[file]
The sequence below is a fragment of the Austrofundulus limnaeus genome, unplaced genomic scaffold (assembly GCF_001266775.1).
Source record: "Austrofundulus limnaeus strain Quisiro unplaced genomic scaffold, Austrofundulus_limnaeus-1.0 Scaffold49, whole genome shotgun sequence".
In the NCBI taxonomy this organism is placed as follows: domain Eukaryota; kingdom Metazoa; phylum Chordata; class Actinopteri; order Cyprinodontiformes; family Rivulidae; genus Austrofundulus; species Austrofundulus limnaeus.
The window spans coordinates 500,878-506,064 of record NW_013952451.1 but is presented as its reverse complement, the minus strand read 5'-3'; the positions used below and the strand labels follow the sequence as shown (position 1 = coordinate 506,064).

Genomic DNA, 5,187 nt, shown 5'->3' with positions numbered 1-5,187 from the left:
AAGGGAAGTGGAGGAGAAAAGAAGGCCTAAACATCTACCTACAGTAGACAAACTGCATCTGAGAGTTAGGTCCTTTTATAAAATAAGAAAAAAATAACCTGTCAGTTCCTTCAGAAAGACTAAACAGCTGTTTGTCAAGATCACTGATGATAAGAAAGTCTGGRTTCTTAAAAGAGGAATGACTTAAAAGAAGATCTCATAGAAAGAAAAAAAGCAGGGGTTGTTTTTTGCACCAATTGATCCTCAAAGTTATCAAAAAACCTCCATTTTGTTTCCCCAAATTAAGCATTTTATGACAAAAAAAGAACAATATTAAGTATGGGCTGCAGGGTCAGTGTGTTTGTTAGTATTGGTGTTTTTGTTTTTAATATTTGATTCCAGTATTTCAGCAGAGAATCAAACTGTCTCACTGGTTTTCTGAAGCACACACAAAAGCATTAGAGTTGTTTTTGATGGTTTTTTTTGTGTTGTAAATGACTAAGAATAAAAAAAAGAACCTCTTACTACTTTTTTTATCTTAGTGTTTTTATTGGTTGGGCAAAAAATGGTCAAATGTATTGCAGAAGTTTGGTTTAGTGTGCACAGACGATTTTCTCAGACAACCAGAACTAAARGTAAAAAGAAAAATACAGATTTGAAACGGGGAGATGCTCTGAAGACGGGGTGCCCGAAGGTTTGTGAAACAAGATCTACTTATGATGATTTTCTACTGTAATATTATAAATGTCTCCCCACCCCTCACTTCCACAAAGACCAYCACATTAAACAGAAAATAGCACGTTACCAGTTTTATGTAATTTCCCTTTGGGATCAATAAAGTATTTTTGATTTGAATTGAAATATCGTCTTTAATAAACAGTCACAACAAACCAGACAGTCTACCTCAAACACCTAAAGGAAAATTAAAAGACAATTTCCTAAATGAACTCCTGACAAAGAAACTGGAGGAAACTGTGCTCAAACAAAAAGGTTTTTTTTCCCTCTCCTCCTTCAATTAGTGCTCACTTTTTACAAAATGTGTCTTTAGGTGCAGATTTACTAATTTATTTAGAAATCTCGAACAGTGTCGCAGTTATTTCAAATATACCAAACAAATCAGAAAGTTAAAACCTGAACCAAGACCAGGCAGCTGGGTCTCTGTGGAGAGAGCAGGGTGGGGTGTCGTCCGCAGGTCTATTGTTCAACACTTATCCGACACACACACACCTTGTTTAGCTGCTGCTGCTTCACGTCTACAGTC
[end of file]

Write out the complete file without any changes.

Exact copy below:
The sequence below is a fragment of the Austrofundulus limnaeus genome, unplaced genomic scaffold (assembly GCF_001266775.1).
Source record: "Austrofundulus limnaeus strain Quisiro unplaced genomic scaffold, Austrofundulus_limnaeus-1.0 Scaffold49, whole genome shotgun sequence".
In the NCBI taxonomy this organism is placed as follows: domain Eukaryota; kingdom Metazoa; phylum Chordata; class Actinopteri; order Cyprinodontiformes; family Rivulidae; genus Austrofundulus; species Austrofundulus limnaeus.
The window spans coordinates 500,878-506,064 of record NW_013952451.1 but is presented as its reverse complement, the minus strand read 5'-3'; the positions used below and the strand labels follow the sequence as shown (position 1 = coordinate 506,064).

Genomic DNA, 5,187 nt, shown 5'->3' with positions numbered 1-5,187 from the left:
AAGGGAAGTGGAGGAGAAAAGAAGGCCTAAACATCTACCTACAGTAGACAAACTGCATCTGAGAGTTAGGTCCTTTTATAAAATAAGAAAAAAATAACCTGTCAGTTCCTTCAGAAAGACTAAACAGCTGTTTGTCAAGATCACTGATGATAAGAAAGTCTGGRTTCTTAAAAGAGGAATGACTTAAAAGAAGATCTCATAGAAAGAAAAAAAGCAGGGGTTGTTTTTTGCACCAATTGATCCTCAAAGTTATCAAAAAACCTCCATTTTGTTTCCCCAAATTAAGCATTTTATGACAAAAAAAGAACAATATTAAGTATGGGCTGCAGGGTCAGTGTGTTTGTTAGTATTGGTGTTTTTGTTTTTAATATTTGATTCCAGTATTTCAGCAGAGAATCAAACTGTCTCACTGGTTTTCTGAAGCACACACAAAAGCATTAGAGTTGTTTTTGATGGTTTTTTTTGTGTTGTAAATGACTAAGAATAAAAAAAAGAACCTCTTACTACTTTTTTTATCTTAGTGTTTTTATTGGTTGGGCAAAAAATGGTCAAATGTATTGCAGAAGTTTGGTTTAGTGTGCACAGACGATTTTCTCAGACAACCAGAACTAAARGTAAAAAGAAAAATACAGATTTGAAACGGGGAGATGCTCTGAAGACGGGGTGCCCGAAGGTTTGTGAAACAAGATCTACTTATGATGATTTTCTACTGTAATATTATAAATGTCTCCCCACCCCTCACTTCCACAAAGACCAYCACATTAAACAGAAAATAGCACGTTACCAGTTTTATGTAATTTCCCTTTGGGATCAATAAAGTATTTTTGATTTGAATTGAAATATCGTCTTTAATAAACAGTCACAACAAACCAGACAGTCTACCTCAAACACCTAAAGGAAAATTAAAAGACAATTTCCTAAATGAACTCCTGACAAAGAAACTGGAGGAAACTGTGCTCAAACAAAAAGGTTTTTTTTCCCTCTCCTCCTTCAATTAGTGCTCACTTTTTACAAAATGTGTCTTTAGGTGCAGATTTACTAATTTATTTAGAAATCTCGAACAGTGTCGCAGTTATTTCAAATATACCAAACAAATCAGAAAGTTAAAACCTGAACCAAGACCAGGCAGCTGGGTCTCTGTGGAGAGAGCAGGGTGGGGTGTCGTCCGCAGGTCTATTGTTCAACACTTATCCGACACACACACACCTTGTTTAGCTGCTGCTGCTTCACGTCTACAGTC